Science Fair Project Encyclopedia
Locke played in his first British Open in 1936, when he was eighteen, and finished as low amateur. He turned professional two years later and was a prolific tournament winner in his native country, eventually accumulating 38 wins on the South African Tour (now the Sunshine Tour). His golf career was interrupted by service in the South African Air Force during World War II.
Locke resumed his career in America in 1946, and played a series of exhibitions against Sam Snead, one of the top American golfers of the day, winning 12 out of 14 matches. In two and a half years on the PGA Tour Locke played 59 events. He won eleven and finished in the top three in thirty - just over half. In 1948, he won the Chicago Victory National by 16 strokes, which as of 2005 remains a PGA Tour record for margin of victory. The following year Locke was banned from the tour in dispute over playing commitments. The ban was lifted in 1951, but Locke chose not to return to play in the United States.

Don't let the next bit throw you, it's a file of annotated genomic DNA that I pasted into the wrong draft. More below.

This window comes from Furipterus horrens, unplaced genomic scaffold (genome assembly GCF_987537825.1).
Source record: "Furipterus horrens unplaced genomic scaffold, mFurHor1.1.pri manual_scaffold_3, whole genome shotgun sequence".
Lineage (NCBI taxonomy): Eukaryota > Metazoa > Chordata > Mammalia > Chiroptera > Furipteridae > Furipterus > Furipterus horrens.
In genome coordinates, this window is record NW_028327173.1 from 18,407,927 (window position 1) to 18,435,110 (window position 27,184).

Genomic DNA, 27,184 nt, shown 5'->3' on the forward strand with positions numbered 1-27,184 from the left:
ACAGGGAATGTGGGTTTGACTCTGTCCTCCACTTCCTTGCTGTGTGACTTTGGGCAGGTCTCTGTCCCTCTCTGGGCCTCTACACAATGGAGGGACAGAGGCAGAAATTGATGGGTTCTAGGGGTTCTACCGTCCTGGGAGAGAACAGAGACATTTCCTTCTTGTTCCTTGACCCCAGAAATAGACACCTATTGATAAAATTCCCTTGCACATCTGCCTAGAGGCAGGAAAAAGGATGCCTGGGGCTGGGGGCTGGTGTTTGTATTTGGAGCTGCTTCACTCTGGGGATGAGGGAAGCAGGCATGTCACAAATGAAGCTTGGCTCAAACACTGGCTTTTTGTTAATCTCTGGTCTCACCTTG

Locke continued his career in Europe and Africa. He won twenty three times in Europe, most notably a quartet of successes in the British Open titles, which came in 1949, 1950, 1952 and 1957. In 1959 he was involved in a serious car accident, and subsequently he suffered from migraines and eye problems that put an end to his competitive career.
Locke built his success around his outstanding putting, commenting "You drive for show but putt for dough."
Locke was elected to the World Golf Hall of Fame in 1977.
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